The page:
(B, LL, N, SS, VV) Biblical pro-life and pro-forgiveness message marred by: 14 obscenities & 4 profanities; 2 bedroom scenes with partial male & female nudity (but nothing shown); and, violent sword fight.
In BY THE SWORD, Maximilian Suba (F. Murray Abraham) seeks to instruct Alexander Vallard (Eric Roberts), a two-time Olympic winner who runs a fencing academy in New York, in the facts of life. BY THE SWORD is a well-directed, well-acted movie marred by a few holes in the plot, some unnecessary foul language and two ridiculous obligatory sex scenes (with nothing shown). Even so, the film is a unique look at the value of life and forgiveness--values which transcend the need to win.
BY THE SWORD reveals the unfamiliar world of the modern fencing academy where excellence in athletic ability borders on cruelty and death. The middle-aged Maximilian Suba (F. Murray Abraham), haunted by dreams of medieval knights in mortal combat, seeks to become an instructor at the Vallard Fencing Academy in New York. Alexander Vallard (Eric Roberts) is a two-time Olympic winner who has succeeded to the world class' status once held by his father. Max is at first relegated to janitorial services, but Alexander soon realizes that Max was once a great fencer and allows him to instruct the beginners. However, it is clear that Max has more on his mind than just being an instructor. He has just returned from prison after serving twenty years for killing a man--Alexander's father. In the climactic scene, Max tries to communicate to Alexander in a most pointed way that winning is not everything, although Alexander's father had taught Max that it was. In the end, they both recognize that there are higher values in life than excellence.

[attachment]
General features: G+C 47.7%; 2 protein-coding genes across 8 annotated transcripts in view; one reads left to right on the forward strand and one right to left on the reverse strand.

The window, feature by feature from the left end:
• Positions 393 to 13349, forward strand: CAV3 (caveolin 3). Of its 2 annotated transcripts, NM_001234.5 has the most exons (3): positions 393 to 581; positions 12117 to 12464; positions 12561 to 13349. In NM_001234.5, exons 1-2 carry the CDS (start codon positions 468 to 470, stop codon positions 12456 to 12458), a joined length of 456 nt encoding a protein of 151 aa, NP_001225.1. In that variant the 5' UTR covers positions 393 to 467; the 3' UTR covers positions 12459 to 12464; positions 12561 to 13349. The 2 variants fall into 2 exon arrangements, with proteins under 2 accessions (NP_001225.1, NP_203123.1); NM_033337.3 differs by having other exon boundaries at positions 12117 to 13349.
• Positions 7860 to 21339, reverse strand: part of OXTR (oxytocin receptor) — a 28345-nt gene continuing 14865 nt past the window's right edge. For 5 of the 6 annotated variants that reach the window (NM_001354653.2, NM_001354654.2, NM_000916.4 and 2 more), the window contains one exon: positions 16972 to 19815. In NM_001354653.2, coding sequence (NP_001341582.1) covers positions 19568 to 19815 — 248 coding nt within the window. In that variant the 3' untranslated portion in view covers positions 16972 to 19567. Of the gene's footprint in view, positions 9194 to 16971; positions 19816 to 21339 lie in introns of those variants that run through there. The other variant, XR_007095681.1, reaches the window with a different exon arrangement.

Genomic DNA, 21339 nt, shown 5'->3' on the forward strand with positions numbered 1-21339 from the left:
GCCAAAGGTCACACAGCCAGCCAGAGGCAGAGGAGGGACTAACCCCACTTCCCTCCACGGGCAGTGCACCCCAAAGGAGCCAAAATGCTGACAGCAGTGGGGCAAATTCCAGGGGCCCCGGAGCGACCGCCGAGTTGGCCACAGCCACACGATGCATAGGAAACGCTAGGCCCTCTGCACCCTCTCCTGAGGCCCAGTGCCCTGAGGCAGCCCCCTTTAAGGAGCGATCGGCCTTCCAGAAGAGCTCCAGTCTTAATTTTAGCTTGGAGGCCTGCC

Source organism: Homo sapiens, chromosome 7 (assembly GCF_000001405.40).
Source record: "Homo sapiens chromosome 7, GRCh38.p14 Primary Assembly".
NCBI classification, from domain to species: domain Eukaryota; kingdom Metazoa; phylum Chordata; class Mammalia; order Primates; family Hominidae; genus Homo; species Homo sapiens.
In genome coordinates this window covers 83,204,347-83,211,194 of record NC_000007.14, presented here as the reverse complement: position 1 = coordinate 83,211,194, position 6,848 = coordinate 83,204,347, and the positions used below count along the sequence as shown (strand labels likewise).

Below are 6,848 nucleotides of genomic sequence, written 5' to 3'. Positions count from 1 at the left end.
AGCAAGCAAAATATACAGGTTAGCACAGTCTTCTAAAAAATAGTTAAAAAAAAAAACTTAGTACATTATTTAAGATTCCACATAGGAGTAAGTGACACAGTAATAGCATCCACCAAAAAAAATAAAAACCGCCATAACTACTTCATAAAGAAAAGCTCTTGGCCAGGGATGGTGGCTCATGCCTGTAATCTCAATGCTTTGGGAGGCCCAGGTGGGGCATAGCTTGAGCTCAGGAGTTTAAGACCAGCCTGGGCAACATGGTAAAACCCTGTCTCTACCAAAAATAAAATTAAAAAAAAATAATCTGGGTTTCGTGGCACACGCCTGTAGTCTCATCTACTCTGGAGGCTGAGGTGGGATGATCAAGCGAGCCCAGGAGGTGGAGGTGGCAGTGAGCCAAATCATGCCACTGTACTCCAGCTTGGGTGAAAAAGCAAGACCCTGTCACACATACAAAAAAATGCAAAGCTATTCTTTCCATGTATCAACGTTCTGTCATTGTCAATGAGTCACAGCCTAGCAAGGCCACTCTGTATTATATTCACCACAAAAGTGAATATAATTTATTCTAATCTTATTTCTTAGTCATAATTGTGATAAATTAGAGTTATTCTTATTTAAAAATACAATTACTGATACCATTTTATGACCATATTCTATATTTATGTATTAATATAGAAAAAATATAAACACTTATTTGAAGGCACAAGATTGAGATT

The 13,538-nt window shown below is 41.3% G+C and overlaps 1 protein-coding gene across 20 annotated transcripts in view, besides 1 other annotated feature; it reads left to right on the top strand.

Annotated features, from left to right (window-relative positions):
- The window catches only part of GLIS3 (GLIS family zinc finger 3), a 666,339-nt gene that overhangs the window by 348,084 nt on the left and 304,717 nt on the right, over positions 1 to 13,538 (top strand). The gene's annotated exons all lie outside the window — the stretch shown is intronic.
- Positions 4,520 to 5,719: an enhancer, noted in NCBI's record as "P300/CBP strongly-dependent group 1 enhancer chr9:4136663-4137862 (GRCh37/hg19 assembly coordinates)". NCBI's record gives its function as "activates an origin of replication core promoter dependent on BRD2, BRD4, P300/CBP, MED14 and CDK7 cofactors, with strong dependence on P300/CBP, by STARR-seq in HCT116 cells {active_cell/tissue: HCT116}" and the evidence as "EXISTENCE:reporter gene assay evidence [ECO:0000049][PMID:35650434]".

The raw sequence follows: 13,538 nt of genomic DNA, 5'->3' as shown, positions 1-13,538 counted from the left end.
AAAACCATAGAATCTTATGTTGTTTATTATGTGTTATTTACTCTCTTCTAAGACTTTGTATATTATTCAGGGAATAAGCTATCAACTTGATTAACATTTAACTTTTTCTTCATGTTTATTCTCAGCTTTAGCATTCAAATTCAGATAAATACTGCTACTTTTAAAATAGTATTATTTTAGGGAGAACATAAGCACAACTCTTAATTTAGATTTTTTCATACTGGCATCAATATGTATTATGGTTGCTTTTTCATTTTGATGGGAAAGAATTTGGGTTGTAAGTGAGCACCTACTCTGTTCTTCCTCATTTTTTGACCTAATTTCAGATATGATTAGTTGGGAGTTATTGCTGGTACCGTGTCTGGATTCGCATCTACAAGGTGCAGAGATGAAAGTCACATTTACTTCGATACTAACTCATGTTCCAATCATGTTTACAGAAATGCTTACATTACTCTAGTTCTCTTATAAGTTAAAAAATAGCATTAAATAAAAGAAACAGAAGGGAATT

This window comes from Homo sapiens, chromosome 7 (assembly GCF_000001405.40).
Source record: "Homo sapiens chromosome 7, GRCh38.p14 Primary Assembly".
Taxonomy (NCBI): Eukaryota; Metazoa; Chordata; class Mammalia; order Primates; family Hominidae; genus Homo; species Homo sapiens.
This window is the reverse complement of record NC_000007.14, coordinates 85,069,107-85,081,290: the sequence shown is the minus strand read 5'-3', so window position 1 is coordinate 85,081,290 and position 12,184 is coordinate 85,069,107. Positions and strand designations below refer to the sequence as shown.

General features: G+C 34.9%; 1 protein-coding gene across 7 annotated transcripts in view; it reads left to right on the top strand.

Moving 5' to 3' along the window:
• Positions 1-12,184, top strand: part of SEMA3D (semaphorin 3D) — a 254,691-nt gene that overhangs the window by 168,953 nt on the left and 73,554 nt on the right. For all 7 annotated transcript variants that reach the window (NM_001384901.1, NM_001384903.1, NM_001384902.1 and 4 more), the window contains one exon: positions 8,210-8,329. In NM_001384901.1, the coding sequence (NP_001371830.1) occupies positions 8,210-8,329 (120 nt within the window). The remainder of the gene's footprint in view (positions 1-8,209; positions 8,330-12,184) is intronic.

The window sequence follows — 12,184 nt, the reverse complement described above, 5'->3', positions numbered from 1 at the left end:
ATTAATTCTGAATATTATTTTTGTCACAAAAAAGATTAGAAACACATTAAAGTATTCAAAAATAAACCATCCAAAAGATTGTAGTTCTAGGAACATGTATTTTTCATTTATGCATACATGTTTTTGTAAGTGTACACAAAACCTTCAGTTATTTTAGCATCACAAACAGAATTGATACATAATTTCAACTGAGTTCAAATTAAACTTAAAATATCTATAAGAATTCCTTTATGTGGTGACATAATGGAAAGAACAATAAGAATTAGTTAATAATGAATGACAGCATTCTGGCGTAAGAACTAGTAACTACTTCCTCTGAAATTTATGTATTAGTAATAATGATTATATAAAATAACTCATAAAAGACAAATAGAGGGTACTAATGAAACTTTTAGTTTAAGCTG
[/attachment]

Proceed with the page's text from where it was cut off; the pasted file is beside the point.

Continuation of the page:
BY THE SWORD is a well-directed, extremely well-acted movie with some unexpected twists and turns. Unfortunately, there are a few holes in the plot, some unnecessary foul language and two ridiculous obligatory sex scenes (with nothing shown). Even so, the film is a unique look at the value of life and forgiveness--values which transcend the need to win.